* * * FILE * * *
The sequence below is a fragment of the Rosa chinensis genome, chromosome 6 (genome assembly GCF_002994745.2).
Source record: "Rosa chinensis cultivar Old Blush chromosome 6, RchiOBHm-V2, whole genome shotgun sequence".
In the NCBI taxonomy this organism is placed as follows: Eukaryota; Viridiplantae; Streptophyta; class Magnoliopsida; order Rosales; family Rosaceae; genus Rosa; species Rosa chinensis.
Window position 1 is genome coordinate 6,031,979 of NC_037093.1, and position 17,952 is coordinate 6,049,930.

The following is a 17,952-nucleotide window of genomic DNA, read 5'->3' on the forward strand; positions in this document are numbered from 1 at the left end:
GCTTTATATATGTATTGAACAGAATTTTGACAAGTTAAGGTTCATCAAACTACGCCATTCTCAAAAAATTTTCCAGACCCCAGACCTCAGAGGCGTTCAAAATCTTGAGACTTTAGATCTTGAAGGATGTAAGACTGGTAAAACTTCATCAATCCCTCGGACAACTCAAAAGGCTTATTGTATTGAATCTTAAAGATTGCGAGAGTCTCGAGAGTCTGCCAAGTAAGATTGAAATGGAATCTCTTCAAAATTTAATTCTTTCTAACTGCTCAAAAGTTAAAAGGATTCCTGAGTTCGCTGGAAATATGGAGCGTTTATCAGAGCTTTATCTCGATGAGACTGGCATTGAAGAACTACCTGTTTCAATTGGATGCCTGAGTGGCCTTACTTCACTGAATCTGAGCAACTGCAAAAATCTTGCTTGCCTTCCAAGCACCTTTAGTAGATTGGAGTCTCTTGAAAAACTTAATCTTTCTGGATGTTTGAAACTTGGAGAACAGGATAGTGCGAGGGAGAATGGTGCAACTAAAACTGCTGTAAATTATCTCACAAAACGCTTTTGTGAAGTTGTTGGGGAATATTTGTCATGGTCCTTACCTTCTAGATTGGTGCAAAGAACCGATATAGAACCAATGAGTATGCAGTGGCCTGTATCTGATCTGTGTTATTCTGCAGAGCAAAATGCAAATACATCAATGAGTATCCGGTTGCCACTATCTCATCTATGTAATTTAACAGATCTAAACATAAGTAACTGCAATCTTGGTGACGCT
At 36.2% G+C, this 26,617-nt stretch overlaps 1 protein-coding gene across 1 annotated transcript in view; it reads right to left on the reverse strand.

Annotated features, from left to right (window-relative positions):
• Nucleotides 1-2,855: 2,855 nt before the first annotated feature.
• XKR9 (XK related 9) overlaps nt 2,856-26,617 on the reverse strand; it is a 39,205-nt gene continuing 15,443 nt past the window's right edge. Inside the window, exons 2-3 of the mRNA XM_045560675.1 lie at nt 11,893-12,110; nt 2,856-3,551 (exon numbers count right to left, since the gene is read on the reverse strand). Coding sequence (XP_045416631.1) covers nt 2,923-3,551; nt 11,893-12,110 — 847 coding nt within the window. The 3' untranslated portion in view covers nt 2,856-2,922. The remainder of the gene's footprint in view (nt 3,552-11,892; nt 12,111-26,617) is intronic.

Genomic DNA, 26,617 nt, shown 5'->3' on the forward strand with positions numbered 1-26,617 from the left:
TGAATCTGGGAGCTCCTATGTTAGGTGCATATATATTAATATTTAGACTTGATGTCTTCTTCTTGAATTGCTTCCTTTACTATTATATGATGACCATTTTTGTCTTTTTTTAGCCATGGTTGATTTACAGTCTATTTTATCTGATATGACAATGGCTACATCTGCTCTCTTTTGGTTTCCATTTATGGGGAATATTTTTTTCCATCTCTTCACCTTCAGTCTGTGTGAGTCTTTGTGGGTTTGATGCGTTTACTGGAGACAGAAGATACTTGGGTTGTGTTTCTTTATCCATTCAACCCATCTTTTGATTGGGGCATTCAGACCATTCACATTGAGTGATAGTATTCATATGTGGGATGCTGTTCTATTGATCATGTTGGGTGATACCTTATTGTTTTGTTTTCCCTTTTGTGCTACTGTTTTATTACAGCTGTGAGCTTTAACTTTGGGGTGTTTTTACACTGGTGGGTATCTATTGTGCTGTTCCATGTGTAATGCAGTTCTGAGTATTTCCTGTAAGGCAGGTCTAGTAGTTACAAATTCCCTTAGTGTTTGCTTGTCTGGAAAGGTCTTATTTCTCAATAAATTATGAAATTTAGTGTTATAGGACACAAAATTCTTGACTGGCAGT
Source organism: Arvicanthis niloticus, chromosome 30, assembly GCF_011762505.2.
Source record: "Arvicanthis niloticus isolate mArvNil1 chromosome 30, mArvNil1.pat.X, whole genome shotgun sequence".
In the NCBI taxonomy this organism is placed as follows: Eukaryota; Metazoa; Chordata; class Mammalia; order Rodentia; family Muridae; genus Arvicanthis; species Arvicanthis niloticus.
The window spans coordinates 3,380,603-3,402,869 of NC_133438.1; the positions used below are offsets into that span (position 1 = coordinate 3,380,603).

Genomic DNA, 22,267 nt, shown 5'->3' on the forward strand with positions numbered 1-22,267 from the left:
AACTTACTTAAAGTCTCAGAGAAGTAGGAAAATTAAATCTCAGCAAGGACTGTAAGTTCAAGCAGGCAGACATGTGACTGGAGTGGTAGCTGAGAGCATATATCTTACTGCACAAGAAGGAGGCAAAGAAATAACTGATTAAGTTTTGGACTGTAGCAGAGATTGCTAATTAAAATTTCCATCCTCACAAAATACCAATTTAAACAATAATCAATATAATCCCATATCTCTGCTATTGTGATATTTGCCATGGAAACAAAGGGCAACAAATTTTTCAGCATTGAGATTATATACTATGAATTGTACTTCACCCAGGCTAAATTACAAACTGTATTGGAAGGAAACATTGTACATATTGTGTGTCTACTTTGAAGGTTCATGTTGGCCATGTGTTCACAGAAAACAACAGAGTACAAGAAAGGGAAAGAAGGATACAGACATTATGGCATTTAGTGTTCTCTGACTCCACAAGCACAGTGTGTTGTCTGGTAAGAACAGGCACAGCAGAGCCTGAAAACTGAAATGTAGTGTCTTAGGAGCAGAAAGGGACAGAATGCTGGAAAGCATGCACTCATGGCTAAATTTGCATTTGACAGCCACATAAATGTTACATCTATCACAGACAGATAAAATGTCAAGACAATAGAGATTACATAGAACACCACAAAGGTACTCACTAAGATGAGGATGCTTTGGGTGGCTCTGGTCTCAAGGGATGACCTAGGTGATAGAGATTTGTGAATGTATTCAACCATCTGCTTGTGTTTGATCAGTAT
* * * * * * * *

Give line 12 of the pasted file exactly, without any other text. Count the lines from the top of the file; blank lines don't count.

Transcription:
TGAATCTGGGAGCTCCTATGTTAGGTGCATATATATTAATATTTAGACTTGATGTCTTCTTCTTGAATTGCTTCCTTTACTATTATATGATGACCATTTTTGTCTTTTTTTAGCCATGGTTGATTTACAGTCTATTTTATCTGATATGACAATGGCTACATCTGCTCTCTTTTGGTTTCCATTTATGGGGAATATTTTTTTCCATCTCTTCACCTTCAGTCTGTGTGAGTCTTTGTGGGTTTGATGCGTTTACTGGAGACAGAAGATACTTGGGTTGTGTTTCTTTATCCATTCAACCCATCTTTTGATTGGGGCATTCAGACCATTCACATTGAGTGATAGTATTCATATGTGGGATGCTGTTCTATTGATCATGTTGGGTGATACCTTATTGTTTTGTTTTCCCTTTTGTGCTACTGTTTTATTACAGCTGTGAGCTTTAACTTTGGGGTGTTTTTACACTGGTGGGTATCTATTGTGCTGTTCCATGTGTAATGCAGTTCTGAGTATTTCCTGTAAGGCAGGTCTAGTAGTTACAAATTCCCTTAGTGTTTGCTTGTCTGGAAAGGTCTTATTTCTCAATAAATTATGAAATTTAGTGTTATAGGACACAAAATTCTTGACTGGCAGT